Weighted and non-weighted hand function is assessed through: writing; turning over 3 by 5 inch cards; picking up small common objects; simulated feeding; stacking checkers; picking up large objects; and picking up large heavy objects. Time to complete each task is recorded.
Patients are required to perform all of the subtests with both the right and left hands, with the non-dominant hand tested first.
Administration of this test takes approximately 45 minutes.
Number of Items
Stopwatch, chair (18” seat height), desk/table (30” high), four sheets of unruled white paper, clipboard, sentences typed in all capital letters and centered on a 5×8” index card on a bookstand, 5 index cards (ruled on one side only), empty 1 pound coffee can, 2 paper clips, 2 regular sized bottle caps, 2 U.S. pennies, 5 kidney beans (~5/8” long), 1 regular teaspoon, wooden board (41 ½” long, 11 ¼” wide, ¾” thick), “C” clamp, plywood (20” long, 2” wide, ½” thick) glued to the board, 4 standard size (1 ¼” diameter) red wooden checkers, 5 No. 303 cans.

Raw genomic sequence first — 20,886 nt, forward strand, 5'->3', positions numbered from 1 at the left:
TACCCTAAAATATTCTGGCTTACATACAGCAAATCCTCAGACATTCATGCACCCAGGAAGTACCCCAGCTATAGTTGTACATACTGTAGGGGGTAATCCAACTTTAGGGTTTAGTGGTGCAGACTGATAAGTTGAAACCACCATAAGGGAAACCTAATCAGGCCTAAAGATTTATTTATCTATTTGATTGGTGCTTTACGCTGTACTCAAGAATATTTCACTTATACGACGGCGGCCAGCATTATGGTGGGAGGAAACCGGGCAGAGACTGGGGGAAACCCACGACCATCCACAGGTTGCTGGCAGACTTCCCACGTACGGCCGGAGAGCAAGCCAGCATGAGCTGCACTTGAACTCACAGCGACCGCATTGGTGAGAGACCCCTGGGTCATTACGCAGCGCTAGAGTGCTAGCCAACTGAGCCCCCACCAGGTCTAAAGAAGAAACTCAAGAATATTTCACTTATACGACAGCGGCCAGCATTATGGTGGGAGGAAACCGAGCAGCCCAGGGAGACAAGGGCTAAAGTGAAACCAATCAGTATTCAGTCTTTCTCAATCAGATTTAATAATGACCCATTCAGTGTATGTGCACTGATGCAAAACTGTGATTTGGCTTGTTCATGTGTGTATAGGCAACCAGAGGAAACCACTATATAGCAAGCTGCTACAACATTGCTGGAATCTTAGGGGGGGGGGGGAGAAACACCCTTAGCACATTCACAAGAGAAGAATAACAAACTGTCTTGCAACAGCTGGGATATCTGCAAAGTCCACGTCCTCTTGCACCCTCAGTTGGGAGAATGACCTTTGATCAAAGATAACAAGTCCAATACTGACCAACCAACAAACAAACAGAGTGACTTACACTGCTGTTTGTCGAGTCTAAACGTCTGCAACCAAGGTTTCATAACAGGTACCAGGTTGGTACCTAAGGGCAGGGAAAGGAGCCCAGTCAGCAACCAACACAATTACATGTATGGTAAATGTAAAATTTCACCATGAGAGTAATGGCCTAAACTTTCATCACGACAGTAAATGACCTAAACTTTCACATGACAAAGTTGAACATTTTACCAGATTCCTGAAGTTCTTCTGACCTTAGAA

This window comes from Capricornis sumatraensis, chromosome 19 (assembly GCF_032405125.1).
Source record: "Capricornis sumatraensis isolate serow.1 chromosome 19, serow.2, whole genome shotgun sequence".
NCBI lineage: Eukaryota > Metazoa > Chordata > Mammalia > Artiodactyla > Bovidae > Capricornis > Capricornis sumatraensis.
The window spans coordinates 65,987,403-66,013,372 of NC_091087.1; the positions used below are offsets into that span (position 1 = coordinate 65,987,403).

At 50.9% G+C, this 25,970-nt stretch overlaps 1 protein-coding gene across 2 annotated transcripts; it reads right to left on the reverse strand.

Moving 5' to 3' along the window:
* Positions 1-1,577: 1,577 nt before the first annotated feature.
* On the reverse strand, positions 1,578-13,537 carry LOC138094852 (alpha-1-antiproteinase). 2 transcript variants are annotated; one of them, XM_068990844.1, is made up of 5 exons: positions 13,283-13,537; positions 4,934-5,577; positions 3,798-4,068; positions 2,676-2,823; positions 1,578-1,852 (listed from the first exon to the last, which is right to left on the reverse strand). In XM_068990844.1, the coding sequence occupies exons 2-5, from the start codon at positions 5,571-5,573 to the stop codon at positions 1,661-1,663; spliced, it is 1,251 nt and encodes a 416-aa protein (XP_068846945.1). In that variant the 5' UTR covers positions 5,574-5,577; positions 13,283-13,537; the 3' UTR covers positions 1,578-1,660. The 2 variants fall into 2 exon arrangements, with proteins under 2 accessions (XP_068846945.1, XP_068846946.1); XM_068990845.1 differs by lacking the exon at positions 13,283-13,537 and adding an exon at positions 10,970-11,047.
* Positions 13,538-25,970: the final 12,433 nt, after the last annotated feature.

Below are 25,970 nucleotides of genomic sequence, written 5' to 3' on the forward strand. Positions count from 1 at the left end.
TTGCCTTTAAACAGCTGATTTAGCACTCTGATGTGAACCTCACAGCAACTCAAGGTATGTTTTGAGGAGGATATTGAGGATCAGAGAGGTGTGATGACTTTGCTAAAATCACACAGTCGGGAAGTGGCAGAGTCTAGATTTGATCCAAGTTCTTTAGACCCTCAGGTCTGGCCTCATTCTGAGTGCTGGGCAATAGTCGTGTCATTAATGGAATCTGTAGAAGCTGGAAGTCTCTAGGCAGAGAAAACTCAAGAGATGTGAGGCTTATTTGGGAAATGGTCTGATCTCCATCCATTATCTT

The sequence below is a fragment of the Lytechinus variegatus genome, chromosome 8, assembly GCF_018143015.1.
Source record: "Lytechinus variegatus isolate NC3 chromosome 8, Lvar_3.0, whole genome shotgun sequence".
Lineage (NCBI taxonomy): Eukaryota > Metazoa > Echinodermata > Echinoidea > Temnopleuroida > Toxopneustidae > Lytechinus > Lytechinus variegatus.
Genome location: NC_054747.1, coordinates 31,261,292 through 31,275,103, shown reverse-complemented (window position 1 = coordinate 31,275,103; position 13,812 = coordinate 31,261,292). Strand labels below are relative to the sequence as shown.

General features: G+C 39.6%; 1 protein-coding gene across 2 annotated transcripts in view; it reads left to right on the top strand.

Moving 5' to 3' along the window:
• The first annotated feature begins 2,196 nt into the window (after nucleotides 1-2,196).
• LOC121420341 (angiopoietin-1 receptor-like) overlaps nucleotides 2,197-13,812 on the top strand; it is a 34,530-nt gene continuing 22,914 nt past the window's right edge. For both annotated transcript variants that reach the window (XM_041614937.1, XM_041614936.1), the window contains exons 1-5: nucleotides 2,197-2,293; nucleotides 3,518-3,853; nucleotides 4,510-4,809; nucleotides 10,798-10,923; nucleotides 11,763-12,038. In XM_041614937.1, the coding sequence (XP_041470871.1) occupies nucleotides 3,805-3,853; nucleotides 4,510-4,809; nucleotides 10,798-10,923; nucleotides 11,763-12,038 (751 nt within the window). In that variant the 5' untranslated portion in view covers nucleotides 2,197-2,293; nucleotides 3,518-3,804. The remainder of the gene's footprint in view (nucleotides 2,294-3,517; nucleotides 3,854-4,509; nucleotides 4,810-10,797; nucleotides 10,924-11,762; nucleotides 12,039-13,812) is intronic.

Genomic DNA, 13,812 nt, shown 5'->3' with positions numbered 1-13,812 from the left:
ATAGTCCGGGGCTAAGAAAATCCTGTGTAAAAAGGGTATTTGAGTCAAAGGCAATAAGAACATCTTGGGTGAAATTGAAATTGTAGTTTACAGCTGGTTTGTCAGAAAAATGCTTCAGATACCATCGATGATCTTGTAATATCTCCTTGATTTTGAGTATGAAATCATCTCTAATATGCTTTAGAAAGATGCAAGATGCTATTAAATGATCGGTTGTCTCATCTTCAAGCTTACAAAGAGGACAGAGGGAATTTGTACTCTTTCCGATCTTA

(see Jebsen 1969 for details)
Record the time necessary to complete each subtest (rounded the nearest second).
Norms for general population according to age, sex and hand (dominant or non-dominant) are available with the instruction manual.
Slow times reflect a less desirable performance.
No normative or published data has been reported for the SCI population.
MCID: not established in SCI SEM: not established in SCI MDC: not established in SCI
Test-retest reliability for the items ranged from Moderate to High (ranged from r = 0.60-0.99 (Pearson’s product-moment correlation)).
(Jebsen et al. 1969)
Correlation of the Jebsen Hand Function test is High with the overall Klein-Bell Scale score (Spearman’s r = -0.635) and Klein-Bell Scale–dressing subscale (Spearman’s r = -0.69), and Moderate with Klein-Bell Scale-bathing/hygiene subscale (-0.57) and Klein-Bell Scale-Eating subscale (-0.45).
(Lynch & Bridle 1989)
No values have been reported for the responsiveness of the Jebsen Hand Function Test for the SCI population at this time.
No values were reported for the presence of floor/ceiling effects in the Jebsen Hand Function Test for the SCI population at this time.
Bovend Eerdt TJH, Dawes H, Johansen-Berg H, Wade DT. Evaluation of the Modified Jebsen Test of Hand Function and the University of Maryland Arm Questionnaire for Stroke. Clinical Rehabilitation 2004; 18: 195-202. http://www.ncbi.nlm.nih.gov/pubmed/15053129
Spaulding SJ, McPherson HH, Strachota E, Kuphal M, Ramponi M. Jebsen Hand Function Test: Performance of the Uninvolved Hand in Hemiplegia and of Right-handed, Right and Left Hemiplegic Persons. Arch Phys Rehabil 1988;69:419-22. http://www.ncbi.nlm.nih.gov/pubmed/3377667